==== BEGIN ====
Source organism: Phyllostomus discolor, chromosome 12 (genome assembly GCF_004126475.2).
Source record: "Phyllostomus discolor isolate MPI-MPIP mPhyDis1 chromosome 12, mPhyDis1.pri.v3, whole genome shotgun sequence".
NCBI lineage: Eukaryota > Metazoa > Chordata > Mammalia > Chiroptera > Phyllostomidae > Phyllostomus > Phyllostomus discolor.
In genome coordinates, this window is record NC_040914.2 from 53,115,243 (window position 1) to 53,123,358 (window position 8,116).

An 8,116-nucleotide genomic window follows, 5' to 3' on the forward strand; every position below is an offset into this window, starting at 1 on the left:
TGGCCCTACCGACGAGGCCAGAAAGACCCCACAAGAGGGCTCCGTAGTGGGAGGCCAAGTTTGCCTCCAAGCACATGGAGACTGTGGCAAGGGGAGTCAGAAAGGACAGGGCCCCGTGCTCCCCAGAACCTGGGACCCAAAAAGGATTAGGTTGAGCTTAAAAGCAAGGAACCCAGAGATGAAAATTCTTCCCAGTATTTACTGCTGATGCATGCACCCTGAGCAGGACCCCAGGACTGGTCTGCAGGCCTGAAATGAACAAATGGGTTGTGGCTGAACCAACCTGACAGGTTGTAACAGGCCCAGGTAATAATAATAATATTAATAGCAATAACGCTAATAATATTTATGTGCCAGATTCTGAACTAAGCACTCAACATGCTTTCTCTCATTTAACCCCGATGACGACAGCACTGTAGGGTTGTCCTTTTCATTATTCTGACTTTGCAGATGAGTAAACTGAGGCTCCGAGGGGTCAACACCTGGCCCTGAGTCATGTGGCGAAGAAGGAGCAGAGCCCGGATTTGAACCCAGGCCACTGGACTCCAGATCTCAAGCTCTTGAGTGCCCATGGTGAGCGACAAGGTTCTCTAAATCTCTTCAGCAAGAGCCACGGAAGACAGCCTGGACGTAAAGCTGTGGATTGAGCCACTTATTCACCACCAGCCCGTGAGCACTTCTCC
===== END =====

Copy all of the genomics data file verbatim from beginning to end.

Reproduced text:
Source organism: Phyllostomus discolor, chromosome 12 (genome assembly GCF_004126475.2).
Source record: "Phyllostomus discolor isolate MPI-MPIP mPhyDis1 chromosome 12, mPhyDis1.pri.v3, whole genome shotgun sequence".
NCBI lineage: Eukaryota > Metazoa > Chordata > Mammalia > Chiroptera > Phyllostomidae > Phyllostomus > Phyllostomus discolor.
In genome coordinates, this window is record NC_040914.2 from 53,115,243 (window position 1) to 53,123,358 (window position 8,116).

An 8,116-nucleotide genomic window follows, 5' to 3' on the forward strand; every position below is an offset into this window, starting at 1 on the left:
TGGCCCTACCGACGAGGCCAGAAAGACCCCACAAGAGGGCTCCGTAGTGGGAGGCCAAGTTTGCCTCCAAGCACATGGAGACTGTGGCAAGGGGAGTCAGAAAGGACAGGGCCCCGTGCTCCCCAGAACCTGGGACCCAAAAAGGATTAGGTTGAGCTTAAAAGCAAGGAACCCAGAGATGAAAATTCTTCCCAGTATTTACTGCTGATGCATGCACCCTGAGCAGGACCCCAGGACTGGTCTGCAGGCCTGAAATGAACAAATGGGTTGTGGCTGAACCAACCTGACAGGTTGTAACAGGCCCAGGTAATAATAATAATATTAATAGCAATAACGCTAATAATATTTATGTGCCAGATTCTGAACTAAGCACTCAACATGCTTTCTCTCATTTAACCCCGATGACGACAGCACTGTAGGGTTGTCCTTTTCATTATTCTGACTTTGCAGATGAGTAAACTGAGGCTCCGAGGGGTCAACACCTGGCCCTGAGTCATGTGGCGAAGAAGGAGCAGAGCCCGGATTTGAACCCAGGCCACTGGACTCCAGATCTCAAGCTCTTGAGTGCCCATGGTGAGCGACAAGGTTCTCTAAATCTCTTCAGCAAGAGCCACGGAAGACAGCCTGGACGTAAAGCTGTGGATTGAGCCACTTATTCACCACCAGCCCGTGAGCACTTCTCC